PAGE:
Kwei Quartey: Around the year 2000, I saw a documentary on French TV about a rural detective in Côte d’Ivoire who used threats of witchcraft to get his suspects to talk as he tried to solve a murder in a village. It was brilliant, and I was riveted. I immediately wanted to write a mystery just like it. Maybe that was the moment Africa began to call me back. At the time, I hadn’t returned to Ghana in some thirteen years, and because I was unclear about how much the homeland had developed, I chose to set my murder mystery in a fictitious, “Ghana-like” country.

The title was Wife of the Gods. When the manuscript was complete and I sent it out to various agents, one of them asked me why I hadn’t set the story in the “real” Ghana, the country in which I was born and bred. I realized how right she was. Thus began a series of return visits to Ghana for research related to my novels. The title of my first novel, very different from the early tries, is still Wife of the Gods.

But something else implicit in your question is, “Why not write mysteries set somewhere in the United States, perhaps in the Los Angeles area where you reside?” The answer is that there would be nothing unique about yet another detective in Los Angeles. But, in Ghana? Now you’re talking. Who has a mystery murder series that takes place in Ghana? To my knowledge, no one else. At least, not yet.


ReConnect Africa: What was the inspiration behind your lead character, Inspector Darko Dawson?

Kwei Quartey: The early Darko prototype was modeled on the detective described above, but because his methods were so brutal, I toned Darko down considerably compared to the Ivorian sleuth. Nevertheless, Darko is often hot-tempered and violent in the first novel.


ReConnect Africa: How do you balance life as a busy physician and a bestselling author?

Kwei Quartey: Basic time management and discipline. I write early in the morning before work, on days off and holidays, and on the weekend. But actually it’s not as hectic as you might think. I work for a medical group and my clinic hours are set. I don’t take night calls or do any hospital rounds. I set this arrangement up early in my medical career so that I would be able to write. I’m fortunate in that regard.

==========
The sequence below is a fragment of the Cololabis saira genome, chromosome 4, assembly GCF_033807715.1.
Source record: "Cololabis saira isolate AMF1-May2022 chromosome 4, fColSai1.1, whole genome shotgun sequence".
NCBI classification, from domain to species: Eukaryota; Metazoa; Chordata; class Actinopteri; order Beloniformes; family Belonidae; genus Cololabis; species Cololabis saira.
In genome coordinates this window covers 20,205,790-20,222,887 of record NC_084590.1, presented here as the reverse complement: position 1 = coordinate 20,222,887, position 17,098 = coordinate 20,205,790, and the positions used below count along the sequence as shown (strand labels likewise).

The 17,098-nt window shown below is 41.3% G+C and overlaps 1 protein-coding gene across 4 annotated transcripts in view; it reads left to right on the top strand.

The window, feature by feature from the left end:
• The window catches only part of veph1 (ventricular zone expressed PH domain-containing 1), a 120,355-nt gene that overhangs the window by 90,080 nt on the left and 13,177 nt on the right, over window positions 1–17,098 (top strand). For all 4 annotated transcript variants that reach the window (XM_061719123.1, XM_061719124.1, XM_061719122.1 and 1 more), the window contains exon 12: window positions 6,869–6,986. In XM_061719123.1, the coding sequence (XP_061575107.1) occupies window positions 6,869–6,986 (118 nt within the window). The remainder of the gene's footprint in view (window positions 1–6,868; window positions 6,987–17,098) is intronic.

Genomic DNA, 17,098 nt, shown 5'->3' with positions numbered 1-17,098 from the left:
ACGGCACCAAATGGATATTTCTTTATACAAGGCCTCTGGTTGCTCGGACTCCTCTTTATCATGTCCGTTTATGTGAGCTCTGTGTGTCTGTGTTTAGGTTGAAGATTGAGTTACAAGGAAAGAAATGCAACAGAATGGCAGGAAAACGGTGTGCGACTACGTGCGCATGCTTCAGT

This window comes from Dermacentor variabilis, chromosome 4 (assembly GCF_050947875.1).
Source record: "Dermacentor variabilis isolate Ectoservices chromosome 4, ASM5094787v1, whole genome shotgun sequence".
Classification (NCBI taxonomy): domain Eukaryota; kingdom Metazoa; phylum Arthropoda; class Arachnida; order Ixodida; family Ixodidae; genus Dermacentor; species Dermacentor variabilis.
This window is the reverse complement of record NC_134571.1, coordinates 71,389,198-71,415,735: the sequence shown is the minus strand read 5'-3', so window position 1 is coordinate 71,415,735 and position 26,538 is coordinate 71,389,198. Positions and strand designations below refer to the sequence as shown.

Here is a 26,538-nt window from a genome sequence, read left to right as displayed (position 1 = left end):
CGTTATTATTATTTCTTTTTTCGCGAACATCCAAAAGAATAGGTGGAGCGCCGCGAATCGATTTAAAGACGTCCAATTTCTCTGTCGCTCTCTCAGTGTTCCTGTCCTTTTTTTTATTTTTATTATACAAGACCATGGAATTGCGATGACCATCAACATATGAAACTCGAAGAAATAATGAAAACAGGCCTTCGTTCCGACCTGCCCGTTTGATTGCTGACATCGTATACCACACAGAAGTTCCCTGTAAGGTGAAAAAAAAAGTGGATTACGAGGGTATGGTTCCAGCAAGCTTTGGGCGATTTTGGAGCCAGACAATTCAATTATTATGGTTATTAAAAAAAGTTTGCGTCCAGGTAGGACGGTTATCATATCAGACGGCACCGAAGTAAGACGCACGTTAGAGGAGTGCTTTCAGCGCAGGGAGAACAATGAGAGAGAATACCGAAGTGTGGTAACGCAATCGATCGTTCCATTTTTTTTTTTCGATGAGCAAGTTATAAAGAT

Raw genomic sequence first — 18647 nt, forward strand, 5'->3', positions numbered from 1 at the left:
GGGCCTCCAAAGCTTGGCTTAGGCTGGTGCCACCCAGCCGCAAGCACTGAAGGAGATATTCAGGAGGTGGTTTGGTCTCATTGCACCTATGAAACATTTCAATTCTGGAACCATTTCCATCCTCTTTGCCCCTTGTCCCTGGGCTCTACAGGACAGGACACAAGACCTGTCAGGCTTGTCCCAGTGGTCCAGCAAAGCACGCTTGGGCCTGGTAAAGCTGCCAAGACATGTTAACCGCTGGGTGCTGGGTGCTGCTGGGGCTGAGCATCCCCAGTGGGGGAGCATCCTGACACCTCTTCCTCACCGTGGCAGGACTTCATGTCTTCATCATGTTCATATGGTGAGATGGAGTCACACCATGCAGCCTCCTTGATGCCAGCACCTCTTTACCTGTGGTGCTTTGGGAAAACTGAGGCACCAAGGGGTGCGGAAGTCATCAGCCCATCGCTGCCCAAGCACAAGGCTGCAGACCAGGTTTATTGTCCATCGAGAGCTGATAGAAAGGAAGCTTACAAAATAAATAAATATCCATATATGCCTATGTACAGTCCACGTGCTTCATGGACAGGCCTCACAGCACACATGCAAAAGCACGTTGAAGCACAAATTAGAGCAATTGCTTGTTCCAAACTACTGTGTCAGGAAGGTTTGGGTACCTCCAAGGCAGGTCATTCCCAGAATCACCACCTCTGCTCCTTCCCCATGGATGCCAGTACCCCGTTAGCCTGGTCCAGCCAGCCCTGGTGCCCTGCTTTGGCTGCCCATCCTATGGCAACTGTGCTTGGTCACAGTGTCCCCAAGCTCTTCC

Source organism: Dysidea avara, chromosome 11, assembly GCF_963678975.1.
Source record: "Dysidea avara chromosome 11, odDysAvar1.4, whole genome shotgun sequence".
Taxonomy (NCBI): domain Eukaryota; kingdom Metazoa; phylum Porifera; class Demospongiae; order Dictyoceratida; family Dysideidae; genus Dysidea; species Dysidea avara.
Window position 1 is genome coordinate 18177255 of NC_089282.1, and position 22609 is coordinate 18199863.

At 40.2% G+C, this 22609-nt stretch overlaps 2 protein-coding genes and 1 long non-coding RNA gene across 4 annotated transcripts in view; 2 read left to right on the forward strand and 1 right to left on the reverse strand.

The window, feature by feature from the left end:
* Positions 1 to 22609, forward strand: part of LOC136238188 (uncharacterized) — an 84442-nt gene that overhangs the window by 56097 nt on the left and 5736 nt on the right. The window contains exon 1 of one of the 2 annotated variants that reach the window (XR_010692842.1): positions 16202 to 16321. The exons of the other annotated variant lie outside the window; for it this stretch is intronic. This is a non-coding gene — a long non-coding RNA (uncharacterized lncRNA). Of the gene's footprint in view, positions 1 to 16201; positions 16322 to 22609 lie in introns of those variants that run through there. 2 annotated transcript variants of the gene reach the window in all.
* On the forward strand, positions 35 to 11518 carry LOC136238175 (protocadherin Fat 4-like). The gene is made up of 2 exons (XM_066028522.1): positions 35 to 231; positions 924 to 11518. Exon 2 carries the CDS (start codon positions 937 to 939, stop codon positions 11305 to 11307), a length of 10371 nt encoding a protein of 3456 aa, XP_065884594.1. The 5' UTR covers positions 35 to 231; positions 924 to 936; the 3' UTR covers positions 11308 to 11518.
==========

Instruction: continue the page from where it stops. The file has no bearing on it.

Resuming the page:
ReConnect Africa: What were the key challenges for you in getting published when you write stories that are so different in content from traditional American publishing?

Kwei Quartey: I remember a snooty British agent telling me years ago, “There are two places in the world no-one wants to read about: Africa and Afghanistan.” Clearly, that was before Alexander McCall-Smith and Khaled Hosseini came along.

The lesson is that publishers’ interest in Africa has slowly grown over the last two decades, I would say, and though Americans’ literary interests may remain largely parochial, a loyal set of readers love a good mystery in faraway places. I’m very fortunate now to be with Soho Press, a small publisher with an impeccable reputation and a devotion to crime fiction from all over the globe. Soho has a must-see world map you should Google showing where their authors set their crime fiction, and I’m proud that there’s a circle on West Africa for Kwei Quartey’s Darko Dawson series.

ReConnect Africa: When does your next book come out and what is your hope for the way your dual careers develop?

Kwei Quartey: The next novel, Gold of Our Fathers, the fourth in the series, will be released February 2016, and Death by His Grace, the fifth, will come out a year later in the same month, inshallah.

My intention is that writing will soon take precedence over the practice of medicine, enough that I can produce two novels a year. I’m chasing James Patterson. That was a joke. At any rate, I would like to be retired or semi-retired from medicine in the next two to three years.


ReConnect Africa: What advice can you offer to aspiring novelists?

Kwei Quartey: Write for the love of it, and don’t give up. You don’t ever want to look back over your life and regret that you didn’t continue writing.